The Americus Hospitals

                   The museum’s ring, an example Civil War carving culture, also reveals something about the experience of Confederate hospitals in Americus. Similar to northern prisons, the Americus hospital blurred the lines between combatant and civilian, humanitarian and partisan support. Patients relied on both professional and volunteer support. In the context of privation, making and giving a ring to someone who offered invaluable support may have helped to preserve a soldier’s sense of manhood and dignity.

Wounded soldiers, physicians, and nurses arrived in Americus in the summer of 1864 as Confederate hospitals evacuated from the Atlanta area. The arrival of Confederate soldiers put additional strain on regional resources. After all, there were more than 30,000 sick and hungry Union prisoners only twelve miles away at Andersonville. Local women who sent provisions to the Confederate guards at Andersonville quickly extended support to patients. Ring exchanges may have come as a direct response to the work of a local aid society.

Kate Cumming, a nurse with the Army of Tennessee, arrived at Americus on August 19, 1864. “We can not tell how we shall like the place,” she confessed. “It is quite a large village, and from all appearances we are going to have a very nice hospital, but none of us liked being compelled to come to it.” The air felt too hot and the move did not bode well for the fate of Atlanta. Cumming also questioned whether the Americus gentry had provided enough to the war effort. She described the city as a “wealthy place” and remarked “were we to judge from the carriages and fine horses we see, I should think the impressing officer had not been down this way in some time.”

Hospitals covered Americus for months. The Foard Hospital set up in downtown buildings. Tents for gangrene patients covered the public square. Cumming wrote, “One lad suffers so much we can hear him scream for two squares off.” The Bragg Hospital occupied the Furlow Masonic Female College on the southside of town and other hospitals set up tents near the South Western Railroad Depot on the north side of town. An eye ward stayed behind when other hospitals moved again in the late fall of 1864.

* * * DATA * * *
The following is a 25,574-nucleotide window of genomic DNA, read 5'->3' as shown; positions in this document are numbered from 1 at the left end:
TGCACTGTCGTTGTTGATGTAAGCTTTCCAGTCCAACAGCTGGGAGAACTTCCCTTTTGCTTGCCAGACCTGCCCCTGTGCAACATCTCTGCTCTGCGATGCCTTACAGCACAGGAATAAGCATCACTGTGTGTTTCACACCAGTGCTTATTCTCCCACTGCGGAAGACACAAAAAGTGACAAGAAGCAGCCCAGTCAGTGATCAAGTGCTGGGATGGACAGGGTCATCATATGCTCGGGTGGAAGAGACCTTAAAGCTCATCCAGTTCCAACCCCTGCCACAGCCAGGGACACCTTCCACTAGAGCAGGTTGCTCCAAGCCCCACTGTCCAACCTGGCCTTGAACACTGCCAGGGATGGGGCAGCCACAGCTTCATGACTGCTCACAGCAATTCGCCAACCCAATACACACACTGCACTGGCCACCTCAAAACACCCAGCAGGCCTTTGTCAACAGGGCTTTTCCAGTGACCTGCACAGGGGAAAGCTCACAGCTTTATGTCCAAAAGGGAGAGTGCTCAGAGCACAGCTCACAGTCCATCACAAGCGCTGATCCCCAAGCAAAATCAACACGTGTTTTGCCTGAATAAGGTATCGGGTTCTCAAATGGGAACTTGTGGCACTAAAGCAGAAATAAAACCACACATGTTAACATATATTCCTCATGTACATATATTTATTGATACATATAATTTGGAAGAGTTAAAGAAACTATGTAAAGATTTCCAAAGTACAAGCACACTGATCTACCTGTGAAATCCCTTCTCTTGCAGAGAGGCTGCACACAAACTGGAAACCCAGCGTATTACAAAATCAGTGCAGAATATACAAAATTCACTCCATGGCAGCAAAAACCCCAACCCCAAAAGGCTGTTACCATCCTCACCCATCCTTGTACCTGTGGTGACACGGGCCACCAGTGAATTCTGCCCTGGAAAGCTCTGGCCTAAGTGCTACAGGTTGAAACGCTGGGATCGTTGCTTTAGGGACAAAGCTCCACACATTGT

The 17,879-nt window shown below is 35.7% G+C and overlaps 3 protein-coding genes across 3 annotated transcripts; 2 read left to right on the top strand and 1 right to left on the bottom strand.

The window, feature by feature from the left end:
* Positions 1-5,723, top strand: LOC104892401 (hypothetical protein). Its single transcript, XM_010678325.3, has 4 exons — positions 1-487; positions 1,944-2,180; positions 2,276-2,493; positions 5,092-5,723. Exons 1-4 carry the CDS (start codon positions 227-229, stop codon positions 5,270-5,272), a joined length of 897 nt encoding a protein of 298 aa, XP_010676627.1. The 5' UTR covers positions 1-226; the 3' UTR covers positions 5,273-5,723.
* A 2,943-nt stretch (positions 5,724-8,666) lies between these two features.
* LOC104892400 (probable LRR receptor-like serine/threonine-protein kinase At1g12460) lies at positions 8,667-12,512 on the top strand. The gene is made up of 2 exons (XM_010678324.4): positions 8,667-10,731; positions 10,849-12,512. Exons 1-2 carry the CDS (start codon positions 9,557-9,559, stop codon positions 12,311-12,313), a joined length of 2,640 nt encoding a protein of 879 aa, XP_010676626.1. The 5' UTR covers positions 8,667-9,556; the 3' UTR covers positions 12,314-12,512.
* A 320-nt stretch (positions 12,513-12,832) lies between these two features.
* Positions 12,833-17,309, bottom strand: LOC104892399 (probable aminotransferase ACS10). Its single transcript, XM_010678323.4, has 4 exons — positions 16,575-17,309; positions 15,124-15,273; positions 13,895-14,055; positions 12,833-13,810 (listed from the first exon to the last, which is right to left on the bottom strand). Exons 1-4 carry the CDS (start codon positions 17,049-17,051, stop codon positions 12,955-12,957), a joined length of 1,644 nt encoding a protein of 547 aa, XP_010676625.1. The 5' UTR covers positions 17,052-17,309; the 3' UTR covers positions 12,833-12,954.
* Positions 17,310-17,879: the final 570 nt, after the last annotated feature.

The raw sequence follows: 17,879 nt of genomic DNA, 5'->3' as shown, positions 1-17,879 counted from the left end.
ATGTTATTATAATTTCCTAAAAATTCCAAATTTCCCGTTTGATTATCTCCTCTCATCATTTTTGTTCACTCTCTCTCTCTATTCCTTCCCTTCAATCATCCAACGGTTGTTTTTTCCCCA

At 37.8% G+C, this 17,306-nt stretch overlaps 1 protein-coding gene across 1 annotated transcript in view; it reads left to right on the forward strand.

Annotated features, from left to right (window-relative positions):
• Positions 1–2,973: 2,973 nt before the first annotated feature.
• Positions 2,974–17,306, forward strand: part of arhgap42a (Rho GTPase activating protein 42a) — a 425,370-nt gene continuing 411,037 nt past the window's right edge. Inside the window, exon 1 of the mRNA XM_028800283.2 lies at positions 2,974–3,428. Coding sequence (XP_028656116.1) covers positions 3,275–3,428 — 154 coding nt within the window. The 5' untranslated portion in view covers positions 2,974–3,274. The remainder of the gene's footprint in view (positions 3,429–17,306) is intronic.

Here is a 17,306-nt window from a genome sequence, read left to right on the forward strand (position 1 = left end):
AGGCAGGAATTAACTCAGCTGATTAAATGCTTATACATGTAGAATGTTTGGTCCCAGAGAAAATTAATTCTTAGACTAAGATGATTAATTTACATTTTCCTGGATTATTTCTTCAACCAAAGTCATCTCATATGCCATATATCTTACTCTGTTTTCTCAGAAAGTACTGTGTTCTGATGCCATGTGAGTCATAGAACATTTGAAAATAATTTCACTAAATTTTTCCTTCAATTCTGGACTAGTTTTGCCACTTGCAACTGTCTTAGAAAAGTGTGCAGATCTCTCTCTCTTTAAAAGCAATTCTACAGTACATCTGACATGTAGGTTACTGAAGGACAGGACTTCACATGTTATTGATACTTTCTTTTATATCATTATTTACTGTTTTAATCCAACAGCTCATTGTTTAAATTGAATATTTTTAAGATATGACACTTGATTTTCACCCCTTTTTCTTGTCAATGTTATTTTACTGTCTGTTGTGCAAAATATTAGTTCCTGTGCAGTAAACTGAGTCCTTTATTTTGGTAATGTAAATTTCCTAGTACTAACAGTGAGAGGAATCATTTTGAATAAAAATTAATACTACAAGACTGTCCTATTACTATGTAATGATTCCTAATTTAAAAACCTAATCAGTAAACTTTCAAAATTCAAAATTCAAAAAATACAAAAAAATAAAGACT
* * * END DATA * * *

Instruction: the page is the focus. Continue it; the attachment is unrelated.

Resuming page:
Disaster increased the burden on local women and the proximity of patients and civilians. On August 31, 1864, a fire started in a cotton warehouse and spread to cover two city blocks. While there were no reported casualties, the blaze destroyed 27 buildings, including the hospitals along Jackson Street. Newspapers reported that an enslaved African American teenager, assigned to work at the hospital, set the blaze when he discarded a match after lighting a pipe. Rumors suggested sabotage, but the newspapers, the military, and Cumming all declared it an accident. Displaced patients moved to other commercial buildings, tents, and the homes of Americus residents. Increased points of contact made ring exchanges more likely.

At the Confederate Museum

It is not clear why the owner of the ring donated it to the Confederate Museum. The museum displayed a large number of carved items, including a large number of prison rings from Point Lookout, Johnson’s Island, Elmira. Many of these items preserved only the name of the maker, the name of the receiver, or the place of production. These “relics,” like the rest of the collection, romanticized the Confederate soldier. A visitor might imagine the carved ring as a homespun marriage proposal. It became harder to remember it as a form of currency, a symbol of partisan support, or a show of gratitude from someone with nothing else to give.

The ring is also one of the last physical reminders of Confederate hospitals in Americus. Almost all of the downtown buildings that could have been used are gone. Late-nineteenth and early twentieth-century buildings, including the Windsor Hotel, replaced the city’s public square. Only the cornerstone of the female college remains. Victorian homes replaced most of the antebellum houses. The ring carries the culture of carving in the Civil War era, the men and women who worked in Americus hospitals, and wartime reciprocal relationships in camps, prisons, and hospitals. It may not matter that its full personal history is lost. From trash to keepsake, the ring was a common enough item and a common enough gift to have been made by any Confederate soldier and given to any white Americus man or woman. It represented the human connections on a Confederate nation.